Utah Opera 2017-18 Review – Moby Dick: Jake Heggie’s Masterwork Soars In Solid Production

Condensing a full-length novel down to an opera of manageable proportions is a daunting task. Sometimes the challenges seem insurmountable. Take, for example, Ricky Ian Gordon and Michael Korie’s transformation of John Steinbeck’s “The Grapes of Wrath.” Since its premiere in 2007, it’s gone through several revisions and multiple attempts at downsizing the sprawling story to a find a good, {…}

Teatro dell’Opera di Roma 2017-18 Review – I Masnadieri: Roberta Mantegna, Artur Rucinski Dominate in Brilliant But Bleak Production By Massimo Popolizio

It is always interesting to come across a performance of one of Verdi’s lesser known works, although you cannot always be certain of what you will get. Normally, these works are rarely performed for a reason – namely because they are not particularly strong. “Un Giorno di Regno” immediately springs to mind. But sometimes there seems to be no apparent {…}

Deutsche Oper Berlin 2017-18 Review – Carmen: Clémentine Margaine & Charles Castronovo Gutted By Director Obsessed With Human Organs & Vivisections

Many opera directors today fall onto a particular idée fixe and refuse to let it go, no matter what dramaturgical or textual incongruities ensue. Vera Nemirova’s fazzoletto-laden “Otello” in Bucharest, Hans Neuenfels’ laboratory rats “Lohengrin” in Bayreuth or Krzysztof Warlikowski’s “Brokeback Mountain” “Eugene Onegin” in Munich immediately spring to mind. Joining the ignominious list is Norwegian theatre director, Ole Anders Tandberg’s {…}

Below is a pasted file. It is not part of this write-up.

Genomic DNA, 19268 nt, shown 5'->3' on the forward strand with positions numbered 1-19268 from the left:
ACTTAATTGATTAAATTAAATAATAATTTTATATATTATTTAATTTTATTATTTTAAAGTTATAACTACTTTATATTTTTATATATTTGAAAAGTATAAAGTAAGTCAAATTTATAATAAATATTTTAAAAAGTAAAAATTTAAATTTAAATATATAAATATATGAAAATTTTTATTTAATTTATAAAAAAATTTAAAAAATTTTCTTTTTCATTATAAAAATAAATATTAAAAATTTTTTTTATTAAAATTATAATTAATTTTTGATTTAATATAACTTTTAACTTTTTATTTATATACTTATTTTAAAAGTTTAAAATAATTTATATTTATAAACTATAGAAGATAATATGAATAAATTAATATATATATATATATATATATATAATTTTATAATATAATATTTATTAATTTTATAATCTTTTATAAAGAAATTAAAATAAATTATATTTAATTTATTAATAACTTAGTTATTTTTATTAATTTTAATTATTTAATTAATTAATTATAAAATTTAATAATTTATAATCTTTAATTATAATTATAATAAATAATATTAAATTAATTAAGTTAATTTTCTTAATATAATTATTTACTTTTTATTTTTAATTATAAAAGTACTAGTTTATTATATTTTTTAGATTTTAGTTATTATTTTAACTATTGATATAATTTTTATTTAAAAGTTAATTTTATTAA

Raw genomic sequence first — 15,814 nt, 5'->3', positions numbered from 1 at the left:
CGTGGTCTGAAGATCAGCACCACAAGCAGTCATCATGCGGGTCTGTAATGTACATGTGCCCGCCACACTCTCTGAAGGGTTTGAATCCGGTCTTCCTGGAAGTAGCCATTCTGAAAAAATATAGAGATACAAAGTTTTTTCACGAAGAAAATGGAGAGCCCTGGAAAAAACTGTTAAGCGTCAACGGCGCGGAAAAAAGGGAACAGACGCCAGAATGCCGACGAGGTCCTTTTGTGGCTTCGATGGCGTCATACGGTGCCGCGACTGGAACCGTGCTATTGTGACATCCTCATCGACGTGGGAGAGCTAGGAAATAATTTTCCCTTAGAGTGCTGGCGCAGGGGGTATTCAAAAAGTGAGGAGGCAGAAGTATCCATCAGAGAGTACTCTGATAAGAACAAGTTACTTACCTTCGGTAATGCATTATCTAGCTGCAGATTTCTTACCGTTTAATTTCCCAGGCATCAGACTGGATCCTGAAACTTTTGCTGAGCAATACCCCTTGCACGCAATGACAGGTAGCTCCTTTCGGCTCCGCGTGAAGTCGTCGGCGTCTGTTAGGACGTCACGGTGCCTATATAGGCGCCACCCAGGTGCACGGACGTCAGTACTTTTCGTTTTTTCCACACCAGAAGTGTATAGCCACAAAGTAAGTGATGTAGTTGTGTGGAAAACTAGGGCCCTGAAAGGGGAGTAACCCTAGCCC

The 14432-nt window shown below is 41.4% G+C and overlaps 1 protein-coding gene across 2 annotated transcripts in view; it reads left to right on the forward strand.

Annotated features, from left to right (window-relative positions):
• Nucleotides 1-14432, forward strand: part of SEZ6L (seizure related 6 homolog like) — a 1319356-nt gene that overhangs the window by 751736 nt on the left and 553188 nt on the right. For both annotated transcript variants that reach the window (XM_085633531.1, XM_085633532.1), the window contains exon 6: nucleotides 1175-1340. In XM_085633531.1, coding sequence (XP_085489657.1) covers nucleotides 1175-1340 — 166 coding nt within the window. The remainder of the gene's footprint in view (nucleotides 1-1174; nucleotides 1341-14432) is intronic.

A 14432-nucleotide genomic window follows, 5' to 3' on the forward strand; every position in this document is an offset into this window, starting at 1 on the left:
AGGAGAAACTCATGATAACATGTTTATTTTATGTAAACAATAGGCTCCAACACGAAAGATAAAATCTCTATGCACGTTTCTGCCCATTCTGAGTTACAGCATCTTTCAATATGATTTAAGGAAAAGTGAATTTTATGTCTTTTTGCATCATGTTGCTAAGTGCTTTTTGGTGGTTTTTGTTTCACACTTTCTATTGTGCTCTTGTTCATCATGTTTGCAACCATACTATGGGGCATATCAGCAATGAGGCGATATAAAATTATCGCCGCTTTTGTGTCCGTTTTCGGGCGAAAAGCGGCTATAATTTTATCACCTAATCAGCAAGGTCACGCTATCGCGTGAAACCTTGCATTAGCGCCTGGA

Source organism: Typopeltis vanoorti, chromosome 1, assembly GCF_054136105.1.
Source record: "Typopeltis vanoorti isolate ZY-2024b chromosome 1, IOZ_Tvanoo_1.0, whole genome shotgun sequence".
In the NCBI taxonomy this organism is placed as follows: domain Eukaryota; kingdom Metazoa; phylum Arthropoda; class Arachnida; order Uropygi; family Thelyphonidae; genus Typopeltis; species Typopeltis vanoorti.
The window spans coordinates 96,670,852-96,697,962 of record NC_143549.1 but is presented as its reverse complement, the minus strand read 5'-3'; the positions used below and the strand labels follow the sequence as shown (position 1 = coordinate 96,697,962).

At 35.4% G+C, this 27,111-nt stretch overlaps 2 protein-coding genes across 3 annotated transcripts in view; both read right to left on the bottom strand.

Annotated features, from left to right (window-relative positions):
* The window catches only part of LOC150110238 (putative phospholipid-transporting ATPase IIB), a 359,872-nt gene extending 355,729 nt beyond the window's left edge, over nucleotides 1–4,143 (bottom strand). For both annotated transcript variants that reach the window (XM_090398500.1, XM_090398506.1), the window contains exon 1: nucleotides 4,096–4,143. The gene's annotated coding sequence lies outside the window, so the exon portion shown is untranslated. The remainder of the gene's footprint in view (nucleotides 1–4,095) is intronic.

Metropolitan Opera: 2017-18 Review – L’Elisir D’Amore: Polenzani Leaves Audience Drunk on Love

This review is for the performance on Saturday, January 20, 2018. Audiences at the Metropolitan Opera were in for a treat this evening as they gathered for Donizetti’s heartfelt comedy “L’Elisir D’Amore.” Bartlett Sher’s production faithfully held to tradition while creating an authentic experience of a small, connected village where events big or small ripple outwards and leave nothing untouched. {…}

Prague National Theatre 2017-18 Review – Billy Budd: Britten Masterwork Capsizes In a Sea of Questionable Direction

Herman Melville, E.M. Forster, Eric Crozier and Benjamin Britten all believed that “Billy Budd” was set at sea. Czech theatre director Daniel Špinar thinks otherwise. His new four-act production of Britten’s psychologically fascinating, demonstrably homoerotic and deeply disturbing drama for the National Theatre in Prague had as much to do with HMS Indomitable as “Madama Butterfly” moved to Mozambique. In the {…}

The Broad Stage Review 2018: Jonas Kaufmann’s Musical Genius Comes to Fore in Schubert’s ‘Die Schöne Mullerin’

Here is the story of a man and his brook… the poet and the maiden, the tenor and his Schubert. In other words – Jonas Kaufmann in Santa Monica, MLK day, 2018. Thirty somethings, 80 somethings, 39s, 48s, 24s… be-earringed, high-heeled, suited, sweat-shirted, flaming red and ocean blue hair, finely-knit sweaters, plain black jackets – all pressed through the doors {…}

Royal Opera House 2017-18 Review – Tosca: Pieczonka, Calleja, Finley Don’t Quite Mesh in Revival of Jonathan Kent’s Classic Produciton

There are instances in which it’s difficult for opera-lovers to remember “Tosca” is no comedy. From that perspective it is easy to recall the legend of a certain prima donna who once bounced back from the trampoline that was supposed to break her fall as Tosca killed herself. Floria Tosca is not one of opera’s most pitiable characters. She is {…}